1. + 1. I wish the Democrats to concentrate on preparing well for the next elections. Three years will pass like a dream, and I fear that the next thing on sight will be an unelectable candidate and a rhetoric that annoys half of the electorate.

  7. I think he most likely broke the law, but So far every prediction that he would already be gone has been wrong. Most notable being tne ghost writer for “The Art of the Deal”. Several of my friends said he would be gone before the end of last year. That said, if the economy sours, his faithful followers (evangelicals) will be the first to bail IMO.

    1. No, only those predictions that he would be gone by now have been wrong. Most predictions that I’m aware of are “gone before the end of his first term”. That is nearly three years away. There’s plenty of time for most of the predictions to be right.

      1. That’s true I suppose, but could you let me know some of the people who have said by end of term. It seems every day some news outlet (mainly left) says the end is near…and then it isn’t.

        1. I don’t exactly have the bandwidth/resources to collect a representative sample of prognostications from the past year+. So we’ll need to just agree that our subjective impressions are different.

          I’ll point out, though, that your last sentence relies on two things that are suspect… One is an unclear definition of “near”. The other is the logical fallacy of concluding that such a statement made recently can possibly be shown to be false without waiting some (unspecified) time. For emphasis… only those who said he would be gone by today have been wrong.

          As for me, I can’t believe he will last another almost-three years. But I could be wrong.

        2. I don’t think it is just prediction because the prediction, whatever it is, should be based on the accumulated date (facts). And the data is piling up now. His fixer is in a big fix. Some of his people are indited. Some have flipped. You can now create a large pile of Russians from Putin down. We have absolute obstruction of justice and will soon know about the collusion.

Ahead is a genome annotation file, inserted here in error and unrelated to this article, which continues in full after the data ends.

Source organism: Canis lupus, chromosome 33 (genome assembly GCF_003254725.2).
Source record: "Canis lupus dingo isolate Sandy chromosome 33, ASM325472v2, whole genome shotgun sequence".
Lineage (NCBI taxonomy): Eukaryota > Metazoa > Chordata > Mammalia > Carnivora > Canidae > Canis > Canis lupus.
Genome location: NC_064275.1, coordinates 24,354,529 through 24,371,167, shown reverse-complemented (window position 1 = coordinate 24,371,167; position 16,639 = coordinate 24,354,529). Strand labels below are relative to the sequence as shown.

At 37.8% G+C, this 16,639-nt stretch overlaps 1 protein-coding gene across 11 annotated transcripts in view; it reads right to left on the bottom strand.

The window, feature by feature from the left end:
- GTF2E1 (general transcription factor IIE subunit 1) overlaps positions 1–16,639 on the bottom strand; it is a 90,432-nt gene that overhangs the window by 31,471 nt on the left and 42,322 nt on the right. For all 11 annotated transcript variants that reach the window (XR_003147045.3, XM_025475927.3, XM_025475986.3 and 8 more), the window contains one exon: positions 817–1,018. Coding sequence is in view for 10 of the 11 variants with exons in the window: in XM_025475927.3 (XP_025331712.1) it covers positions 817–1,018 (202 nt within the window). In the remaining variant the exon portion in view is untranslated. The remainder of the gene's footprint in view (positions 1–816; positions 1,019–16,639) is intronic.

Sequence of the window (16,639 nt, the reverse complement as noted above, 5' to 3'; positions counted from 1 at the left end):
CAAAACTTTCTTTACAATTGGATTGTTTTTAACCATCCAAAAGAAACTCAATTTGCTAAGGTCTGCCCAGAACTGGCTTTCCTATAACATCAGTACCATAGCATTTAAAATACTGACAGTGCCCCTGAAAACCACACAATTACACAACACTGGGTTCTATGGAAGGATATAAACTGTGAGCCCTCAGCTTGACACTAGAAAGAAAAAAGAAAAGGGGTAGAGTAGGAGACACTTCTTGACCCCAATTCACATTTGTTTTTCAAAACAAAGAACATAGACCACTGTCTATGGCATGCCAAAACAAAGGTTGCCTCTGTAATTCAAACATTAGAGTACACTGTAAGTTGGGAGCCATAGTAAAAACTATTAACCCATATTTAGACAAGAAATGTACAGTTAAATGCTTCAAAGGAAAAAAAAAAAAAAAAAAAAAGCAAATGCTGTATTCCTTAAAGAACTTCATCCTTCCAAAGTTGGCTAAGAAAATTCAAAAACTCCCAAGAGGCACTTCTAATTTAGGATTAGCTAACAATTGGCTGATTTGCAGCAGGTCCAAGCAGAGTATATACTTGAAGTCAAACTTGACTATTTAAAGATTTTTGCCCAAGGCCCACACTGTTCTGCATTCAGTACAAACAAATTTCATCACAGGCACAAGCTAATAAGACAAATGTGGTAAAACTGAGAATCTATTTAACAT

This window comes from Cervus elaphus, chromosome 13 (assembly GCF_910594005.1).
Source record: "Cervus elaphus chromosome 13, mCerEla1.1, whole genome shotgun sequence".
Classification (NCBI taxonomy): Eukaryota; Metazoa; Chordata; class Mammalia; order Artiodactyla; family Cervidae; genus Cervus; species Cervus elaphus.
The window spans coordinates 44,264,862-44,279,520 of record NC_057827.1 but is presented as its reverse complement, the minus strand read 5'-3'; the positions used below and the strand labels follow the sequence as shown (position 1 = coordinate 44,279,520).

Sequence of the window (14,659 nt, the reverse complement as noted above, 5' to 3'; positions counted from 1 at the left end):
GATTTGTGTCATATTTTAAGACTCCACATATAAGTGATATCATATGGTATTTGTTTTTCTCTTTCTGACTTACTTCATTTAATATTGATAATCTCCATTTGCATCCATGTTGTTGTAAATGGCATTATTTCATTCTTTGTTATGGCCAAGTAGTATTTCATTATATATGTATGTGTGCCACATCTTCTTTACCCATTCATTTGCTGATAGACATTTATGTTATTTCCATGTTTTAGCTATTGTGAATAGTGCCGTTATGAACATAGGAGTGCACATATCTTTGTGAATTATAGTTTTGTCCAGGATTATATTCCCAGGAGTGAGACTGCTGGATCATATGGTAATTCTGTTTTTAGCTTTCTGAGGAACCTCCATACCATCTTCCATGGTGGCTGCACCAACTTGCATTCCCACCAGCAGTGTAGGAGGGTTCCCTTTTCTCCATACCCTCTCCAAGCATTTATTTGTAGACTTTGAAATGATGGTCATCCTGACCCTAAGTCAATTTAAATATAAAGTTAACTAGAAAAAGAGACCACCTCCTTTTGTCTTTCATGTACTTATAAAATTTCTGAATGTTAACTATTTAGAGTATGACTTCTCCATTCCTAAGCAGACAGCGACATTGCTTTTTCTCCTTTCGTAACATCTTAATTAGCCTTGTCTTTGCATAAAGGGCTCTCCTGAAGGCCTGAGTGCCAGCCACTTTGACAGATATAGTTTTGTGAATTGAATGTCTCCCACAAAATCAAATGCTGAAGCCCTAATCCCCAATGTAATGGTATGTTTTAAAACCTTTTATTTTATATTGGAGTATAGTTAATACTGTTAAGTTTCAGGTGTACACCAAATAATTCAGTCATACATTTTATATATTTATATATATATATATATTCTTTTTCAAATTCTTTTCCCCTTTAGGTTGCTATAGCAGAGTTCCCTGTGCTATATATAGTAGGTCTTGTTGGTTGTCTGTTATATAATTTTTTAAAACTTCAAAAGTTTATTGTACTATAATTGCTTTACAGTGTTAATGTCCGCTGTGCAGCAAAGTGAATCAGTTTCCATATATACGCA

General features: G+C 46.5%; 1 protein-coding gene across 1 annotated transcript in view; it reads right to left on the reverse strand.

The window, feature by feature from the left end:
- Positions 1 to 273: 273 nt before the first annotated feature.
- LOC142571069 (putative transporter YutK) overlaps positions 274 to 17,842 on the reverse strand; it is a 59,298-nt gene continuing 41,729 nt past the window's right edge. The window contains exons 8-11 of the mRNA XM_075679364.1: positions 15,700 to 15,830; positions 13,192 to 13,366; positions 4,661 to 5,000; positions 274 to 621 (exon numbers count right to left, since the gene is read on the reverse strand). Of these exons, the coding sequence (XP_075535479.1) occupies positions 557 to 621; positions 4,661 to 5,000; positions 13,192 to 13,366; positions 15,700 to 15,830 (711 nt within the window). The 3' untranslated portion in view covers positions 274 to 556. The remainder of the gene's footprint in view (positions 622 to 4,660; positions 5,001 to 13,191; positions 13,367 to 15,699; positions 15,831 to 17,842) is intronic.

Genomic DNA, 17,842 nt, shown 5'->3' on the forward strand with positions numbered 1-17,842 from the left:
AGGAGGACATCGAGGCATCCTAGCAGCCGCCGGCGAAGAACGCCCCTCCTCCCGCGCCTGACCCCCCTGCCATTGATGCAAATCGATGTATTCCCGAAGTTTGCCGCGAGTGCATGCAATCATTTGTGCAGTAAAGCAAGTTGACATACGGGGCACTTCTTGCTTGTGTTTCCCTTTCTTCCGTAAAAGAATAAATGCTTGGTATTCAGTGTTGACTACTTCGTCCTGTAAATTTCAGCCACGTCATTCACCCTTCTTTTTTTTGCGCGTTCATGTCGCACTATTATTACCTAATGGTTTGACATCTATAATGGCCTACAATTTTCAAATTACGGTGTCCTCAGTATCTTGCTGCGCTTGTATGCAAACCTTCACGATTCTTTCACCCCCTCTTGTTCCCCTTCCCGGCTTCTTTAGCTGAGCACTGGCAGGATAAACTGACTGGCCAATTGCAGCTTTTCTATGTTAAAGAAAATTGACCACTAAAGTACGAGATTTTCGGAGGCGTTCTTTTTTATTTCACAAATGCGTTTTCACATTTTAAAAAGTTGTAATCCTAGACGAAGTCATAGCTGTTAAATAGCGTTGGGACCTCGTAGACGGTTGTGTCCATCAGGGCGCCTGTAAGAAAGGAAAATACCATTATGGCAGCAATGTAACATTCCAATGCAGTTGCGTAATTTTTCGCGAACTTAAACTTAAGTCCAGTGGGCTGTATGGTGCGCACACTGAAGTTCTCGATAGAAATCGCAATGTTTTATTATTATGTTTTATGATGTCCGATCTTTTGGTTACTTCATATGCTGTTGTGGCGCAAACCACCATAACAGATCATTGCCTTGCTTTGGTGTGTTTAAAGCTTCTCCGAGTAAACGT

This next election will signal the end of the republican party as you know it. The blue wave is coming if you are paying attention. The rats are leaving.

          I am not sure what you are basing your belief on accept it has not happened yet. That is kind of thin.

    2. I’m not sure an economic downturn would affect the right’s loyalty. The right’s primary tenet seems to me to be: “tribe above all else”. We are all tribal to some degree, but their tribalism is nuclear-powered.

  8. I voted “nothing” because, in my opinion, many who voted for him already knew that his behavior is shady.

    Bottom line: so long as the wealthy get their tax cuts, social conservatives get their right wing judges and the rest get to enjoy watching him “punch hippies” (tell off feminists and other SJWs and not even pretend to care that they are angry), they are fine with him.

    The rest is “TL;DR…they all do it anyway…”what about Hillary and Uranium, Obama and “fast and furious”, etc.”

  9. The two questions are sort of the same – nothing will happen and he’ll get in trouble but weather it

    I voted nothing, but can see the other being compelling

  10. I voted for “He’ll get in trouble but will survive.” I voted before watching last night’s Frontline episode on PBS, “Trump’s Takeover,” which only confirmed my choice. Disgusting to watch McConnell, Hatch, Ryan et al. osculate Trump’s rump after the tax bill approval. I think the program is worth watching, but you’ve been warned. Maybe take some Pepto-Bismol in advance. 😛

  11. Trump’s been a complete scoundrel his entire public life, and there’s no plausible innocent explanation for all the facts already known in the public sphere (let alone everything Mueller’s team has been sedulously investigating in secret for near a year now). So the goods are almost certainly there.

    This nation is headed for its worst constitutional crisis since the Civil War. Trump has a morbid fear of being tagged with the scarlet L-word — “Loser.” There is no American institution he will not tear down, no norm he will not violate, no desperate measure he will refuse to take to avoid it.

    Or we may luck out, and he will rage quit, throwing up his hands à la Roberto Duran’s “no mas” — if he thinks he can do it while claiming some type of victory in his victimhood, and if he sees a way to monetize the move with the sad suckers who constitute his devoted base.

    1. I don’t know how, or if, Trump has avoided the label, “LOSER” heretofore. It is very clear from his personal statements, what’s known of his biography and his business, and legal transactions that he was, is, and will be a “LOSER” of the first order. But, perhaps, that is exactly what much of the populace knew, and wanted. Someone who knows how to manipulate a “s****ed up” system.